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Cautious optimism as Chicago sees statistical decline in gun violence, even as downtown takes spotlight for crime in the first half of 2022

Annie Sweeney, Paige Fry and Kinsey Crowley, Chicago Tribune on

Published in News & Features

CHICAGO — Chicago entered the July Fourth weekend with some encouraging news: The unrelenting gun violence that the city has experienced over the previous two years continues to decline, with a double-digit decline in homicides, officials reported Friday.

With a number of factors in play, including that the city is rebounding from a deadly pandemic that coincided with increased violence, it would be hard to pinpoint just what is driving the reductions, or even celebrate them just yet, especially with most of the summer ahead, experts said.

The news is also tempered by the fact that gun violence here remains historically and unacceptably high, as evidenced by two shootings early Friday: The wounding of a Chicago police officer just hours after an overnight shooting outside a downtown business that wounded three people and left two dead.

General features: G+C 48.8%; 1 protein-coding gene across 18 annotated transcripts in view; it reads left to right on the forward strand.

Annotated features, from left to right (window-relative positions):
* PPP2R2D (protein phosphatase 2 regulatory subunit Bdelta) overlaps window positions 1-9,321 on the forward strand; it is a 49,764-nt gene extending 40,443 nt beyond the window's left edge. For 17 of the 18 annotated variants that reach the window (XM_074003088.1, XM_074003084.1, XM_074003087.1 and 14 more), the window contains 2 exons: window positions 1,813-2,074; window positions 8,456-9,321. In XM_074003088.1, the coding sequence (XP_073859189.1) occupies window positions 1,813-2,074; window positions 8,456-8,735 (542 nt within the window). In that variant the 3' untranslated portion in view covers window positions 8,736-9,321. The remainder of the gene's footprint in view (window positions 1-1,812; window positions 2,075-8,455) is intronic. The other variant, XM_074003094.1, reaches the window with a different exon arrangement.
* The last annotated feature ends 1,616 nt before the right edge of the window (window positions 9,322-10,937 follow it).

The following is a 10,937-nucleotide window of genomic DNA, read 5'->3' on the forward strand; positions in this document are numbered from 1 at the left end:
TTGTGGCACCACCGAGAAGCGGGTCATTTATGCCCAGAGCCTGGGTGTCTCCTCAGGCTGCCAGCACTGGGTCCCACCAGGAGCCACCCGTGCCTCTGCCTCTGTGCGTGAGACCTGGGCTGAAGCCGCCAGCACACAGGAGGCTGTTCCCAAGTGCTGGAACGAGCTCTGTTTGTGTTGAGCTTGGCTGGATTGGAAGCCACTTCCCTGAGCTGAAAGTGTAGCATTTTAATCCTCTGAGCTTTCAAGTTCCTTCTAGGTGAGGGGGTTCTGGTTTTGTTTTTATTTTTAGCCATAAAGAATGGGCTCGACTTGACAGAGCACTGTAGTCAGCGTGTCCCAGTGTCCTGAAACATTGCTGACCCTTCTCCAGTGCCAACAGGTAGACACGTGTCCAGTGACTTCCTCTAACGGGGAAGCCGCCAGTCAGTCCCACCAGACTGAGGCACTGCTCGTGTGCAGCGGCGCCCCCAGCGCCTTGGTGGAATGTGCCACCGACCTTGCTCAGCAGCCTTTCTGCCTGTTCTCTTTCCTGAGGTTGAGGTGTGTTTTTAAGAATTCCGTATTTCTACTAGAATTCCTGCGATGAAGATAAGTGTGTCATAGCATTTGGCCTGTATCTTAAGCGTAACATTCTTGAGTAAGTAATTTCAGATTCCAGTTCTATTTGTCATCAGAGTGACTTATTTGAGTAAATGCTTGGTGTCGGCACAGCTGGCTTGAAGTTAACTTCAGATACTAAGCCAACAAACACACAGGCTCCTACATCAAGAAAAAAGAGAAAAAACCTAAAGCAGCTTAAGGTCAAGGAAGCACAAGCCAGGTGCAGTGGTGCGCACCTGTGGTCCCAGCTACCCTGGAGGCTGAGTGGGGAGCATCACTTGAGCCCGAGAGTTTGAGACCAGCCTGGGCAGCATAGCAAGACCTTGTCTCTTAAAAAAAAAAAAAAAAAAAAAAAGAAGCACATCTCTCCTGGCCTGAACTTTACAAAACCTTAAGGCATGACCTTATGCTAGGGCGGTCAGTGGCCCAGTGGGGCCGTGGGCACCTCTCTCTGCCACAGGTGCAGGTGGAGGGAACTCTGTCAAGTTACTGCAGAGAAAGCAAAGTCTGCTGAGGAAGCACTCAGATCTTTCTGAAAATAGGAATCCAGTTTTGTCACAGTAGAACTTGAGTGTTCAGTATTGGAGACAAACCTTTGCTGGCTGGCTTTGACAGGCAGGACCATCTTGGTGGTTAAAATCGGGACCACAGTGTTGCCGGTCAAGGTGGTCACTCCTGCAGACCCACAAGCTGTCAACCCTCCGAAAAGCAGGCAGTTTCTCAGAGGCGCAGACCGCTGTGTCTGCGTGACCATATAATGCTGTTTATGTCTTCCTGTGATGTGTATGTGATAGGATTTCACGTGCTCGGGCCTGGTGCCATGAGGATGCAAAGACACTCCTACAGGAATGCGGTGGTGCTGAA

Although gun violence across Chicago declined in the past six months, issues downtown, a place where people from all over the city gather, have been higher than usual this year, leaving many in Chicago on edge. That dynamic was punctuated by the killing of a teen in Millennium Park earlier this year.

At a news conference Friday afternoon to announce safety measures in advance of the holiday weekend, Mayor Lori Lightfoot acknowledged the tension between the real declines and the perceptions of safety in the city.

“We are making progress on both homicides and shootings,” Lightfoot said. “Nobody is taking their foot off the gas. There is a lot more work that we need to do to build the confidence in the public that our city is safe. But it is also important to mark the milestone of progress.”

 

Meanwhile experts also urged caution about the numbers, saying critical months remain.

“It’s too soon to tell. We are just creeping into the summer. It’s always June, July, August that adds the biggest count to the total.” said Northwestern professor Wesley Skogan, of the Institute for Policy Research, who added at least one note of hope.

“The really bad years are the ones that start off badly,” Skogan said, nodding to the declines in the statistics.

Numbers show a decrease

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